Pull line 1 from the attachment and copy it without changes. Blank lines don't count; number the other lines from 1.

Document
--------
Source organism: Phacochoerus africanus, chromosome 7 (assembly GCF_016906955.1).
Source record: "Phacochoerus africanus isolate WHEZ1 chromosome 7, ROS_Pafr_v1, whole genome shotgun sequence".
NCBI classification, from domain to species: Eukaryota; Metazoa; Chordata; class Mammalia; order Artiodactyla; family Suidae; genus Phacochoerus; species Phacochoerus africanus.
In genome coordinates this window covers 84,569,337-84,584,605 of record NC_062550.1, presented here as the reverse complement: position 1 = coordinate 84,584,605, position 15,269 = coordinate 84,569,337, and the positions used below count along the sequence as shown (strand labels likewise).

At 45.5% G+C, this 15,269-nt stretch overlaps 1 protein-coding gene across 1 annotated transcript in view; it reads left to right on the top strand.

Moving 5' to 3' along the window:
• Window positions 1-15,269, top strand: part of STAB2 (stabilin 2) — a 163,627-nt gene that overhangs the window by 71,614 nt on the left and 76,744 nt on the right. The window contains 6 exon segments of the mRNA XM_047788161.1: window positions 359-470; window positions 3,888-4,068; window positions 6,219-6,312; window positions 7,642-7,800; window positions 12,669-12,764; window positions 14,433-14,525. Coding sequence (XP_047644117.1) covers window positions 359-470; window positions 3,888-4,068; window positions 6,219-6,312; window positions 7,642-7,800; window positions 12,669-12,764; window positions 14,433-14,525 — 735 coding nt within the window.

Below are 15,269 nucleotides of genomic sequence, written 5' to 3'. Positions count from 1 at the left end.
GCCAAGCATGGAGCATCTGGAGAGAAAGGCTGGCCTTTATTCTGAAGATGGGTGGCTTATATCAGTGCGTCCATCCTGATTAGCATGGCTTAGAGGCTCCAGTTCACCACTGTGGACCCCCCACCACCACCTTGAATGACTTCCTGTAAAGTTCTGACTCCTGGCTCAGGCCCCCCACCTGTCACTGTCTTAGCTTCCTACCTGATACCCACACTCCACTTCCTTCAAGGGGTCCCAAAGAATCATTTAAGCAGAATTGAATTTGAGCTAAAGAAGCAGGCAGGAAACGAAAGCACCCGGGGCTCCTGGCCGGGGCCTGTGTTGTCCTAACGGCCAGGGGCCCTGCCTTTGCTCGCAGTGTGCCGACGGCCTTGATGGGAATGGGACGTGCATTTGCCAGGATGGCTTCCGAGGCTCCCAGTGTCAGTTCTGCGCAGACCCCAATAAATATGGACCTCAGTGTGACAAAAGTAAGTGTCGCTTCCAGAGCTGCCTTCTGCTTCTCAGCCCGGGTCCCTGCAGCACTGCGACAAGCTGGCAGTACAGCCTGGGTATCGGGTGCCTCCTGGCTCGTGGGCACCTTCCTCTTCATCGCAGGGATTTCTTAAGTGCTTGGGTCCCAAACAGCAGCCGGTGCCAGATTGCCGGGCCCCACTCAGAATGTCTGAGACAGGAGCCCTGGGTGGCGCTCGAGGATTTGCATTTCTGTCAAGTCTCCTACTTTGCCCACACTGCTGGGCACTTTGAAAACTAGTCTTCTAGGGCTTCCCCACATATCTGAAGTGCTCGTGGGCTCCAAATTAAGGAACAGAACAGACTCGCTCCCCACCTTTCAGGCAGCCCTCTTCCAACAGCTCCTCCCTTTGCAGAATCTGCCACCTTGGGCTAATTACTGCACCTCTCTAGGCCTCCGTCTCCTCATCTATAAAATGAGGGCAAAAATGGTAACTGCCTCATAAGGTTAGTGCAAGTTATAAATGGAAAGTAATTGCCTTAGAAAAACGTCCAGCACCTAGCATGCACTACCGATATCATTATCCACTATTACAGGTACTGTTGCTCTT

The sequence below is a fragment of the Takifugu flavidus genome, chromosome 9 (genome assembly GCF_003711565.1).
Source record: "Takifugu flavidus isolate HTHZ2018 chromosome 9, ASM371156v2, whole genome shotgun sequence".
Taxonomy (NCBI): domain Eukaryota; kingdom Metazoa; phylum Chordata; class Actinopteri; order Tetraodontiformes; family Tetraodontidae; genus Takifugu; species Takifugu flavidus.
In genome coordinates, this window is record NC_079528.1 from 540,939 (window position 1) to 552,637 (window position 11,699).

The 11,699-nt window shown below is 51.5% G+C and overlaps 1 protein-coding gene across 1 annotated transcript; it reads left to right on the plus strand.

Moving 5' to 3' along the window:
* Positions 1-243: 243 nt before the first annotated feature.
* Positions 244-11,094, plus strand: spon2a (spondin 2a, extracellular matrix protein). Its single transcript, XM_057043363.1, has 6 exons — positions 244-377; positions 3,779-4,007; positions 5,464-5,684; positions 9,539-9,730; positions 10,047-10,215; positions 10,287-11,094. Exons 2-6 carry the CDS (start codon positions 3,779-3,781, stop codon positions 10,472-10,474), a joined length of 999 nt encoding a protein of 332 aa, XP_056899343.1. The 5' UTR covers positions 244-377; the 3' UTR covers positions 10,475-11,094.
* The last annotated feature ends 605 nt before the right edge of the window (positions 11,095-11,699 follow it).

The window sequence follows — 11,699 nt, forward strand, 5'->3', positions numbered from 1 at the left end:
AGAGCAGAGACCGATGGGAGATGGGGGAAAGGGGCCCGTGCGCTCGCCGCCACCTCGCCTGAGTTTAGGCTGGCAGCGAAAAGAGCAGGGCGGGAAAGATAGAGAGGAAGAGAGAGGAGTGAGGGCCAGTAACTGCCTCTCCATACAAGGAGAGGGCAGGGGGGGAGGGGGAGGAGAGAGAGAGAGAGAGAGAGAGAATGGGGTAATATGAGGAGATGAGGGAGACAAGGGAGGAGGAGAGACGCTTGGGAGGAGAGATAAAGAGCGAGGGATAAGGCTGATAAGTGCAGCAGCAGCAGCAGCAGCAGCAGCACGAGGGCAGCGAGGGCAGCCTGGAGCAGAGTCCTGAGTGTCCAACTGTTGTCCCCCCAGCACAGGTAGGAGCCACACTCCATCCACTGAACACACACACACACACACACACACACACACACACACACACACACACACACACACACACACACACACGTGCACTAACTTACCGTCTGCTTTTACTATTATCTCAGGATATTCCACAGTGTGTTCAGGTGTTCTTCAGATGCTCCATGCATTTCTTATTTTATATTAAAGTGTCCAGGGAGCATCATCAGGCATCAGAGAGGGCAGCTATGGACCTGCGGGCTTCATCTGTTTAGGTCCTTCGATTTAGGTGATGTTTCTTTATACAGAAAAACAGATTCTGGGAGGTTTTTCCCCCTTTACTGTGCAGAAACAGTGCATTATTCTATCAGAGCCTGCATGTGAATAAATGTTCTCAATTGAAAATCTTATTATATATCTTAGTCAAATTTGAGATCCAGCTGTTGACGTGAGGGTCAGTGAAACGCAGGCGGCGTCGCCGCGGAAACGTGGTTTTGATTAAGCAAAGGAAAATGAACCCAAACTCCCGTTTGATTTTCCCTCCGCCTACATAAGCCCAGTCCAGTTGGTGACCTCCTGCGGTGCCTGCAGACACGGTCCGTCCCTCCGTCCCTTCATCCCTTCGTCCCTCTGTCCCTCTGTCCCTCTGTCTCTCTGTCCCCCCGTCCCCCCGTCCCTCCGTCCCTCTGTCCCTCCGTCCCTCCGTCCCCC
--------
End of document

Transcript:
Source organism: Phacochoerus africanus, chromosome 7 (assembly GCF_016906955.1).